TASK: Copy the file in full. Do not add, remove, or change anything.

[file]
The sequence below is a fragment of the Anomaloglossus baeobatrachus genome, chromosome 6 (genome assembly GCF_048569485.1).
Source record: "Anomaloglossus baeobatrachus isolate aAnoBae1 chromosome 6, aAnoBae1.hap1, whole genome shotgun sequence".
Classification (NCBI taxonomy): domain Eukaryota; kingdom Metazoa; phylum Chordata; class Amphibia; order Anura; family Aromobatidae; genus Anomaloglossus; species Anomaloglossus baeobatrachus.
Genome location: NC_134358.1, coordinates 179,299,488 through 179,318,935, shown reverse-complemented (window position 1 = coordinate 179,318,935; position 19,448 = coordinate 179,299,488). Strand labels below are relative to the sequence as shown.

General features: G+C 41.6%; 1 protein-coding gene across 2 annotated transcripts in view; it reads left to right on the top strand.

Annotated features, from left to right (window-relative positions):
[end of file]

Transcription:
The sequence below is a fragment of the Anomaloglossus baeobatrachus genome, chromosome 6 (genome assembly GCF_048569485.1).
Source record: "Anomaloglossus baeobatrachus isolate aAnoBae1 chromosome 6, aAnoBae1.hap1, whole genome shotgun sequence".
Classification (NCBI taxonomy): domain Eukaryota; kingdom Metazoa; phylum Chordata; class Amphibia; order Anura; family Aromobatidae; genus Anomaloglossus; species Anomaloglossus baeobatrachus.
Genome location: NC_134358.1, coordinates 179,299,488 through 179,318,935, shown reverse-complemented (window position 1 = coordinate 179,318,935; position 19,448 = coordinate 179,299,488). Strand labels below are relative to the sequence as shown.

General features: G+C 41.6%; 1 protein-coding gene across 2 annotated transcripts in view; it reads left to right on the top strand.

Annotated features, from left to right (window-relative positions):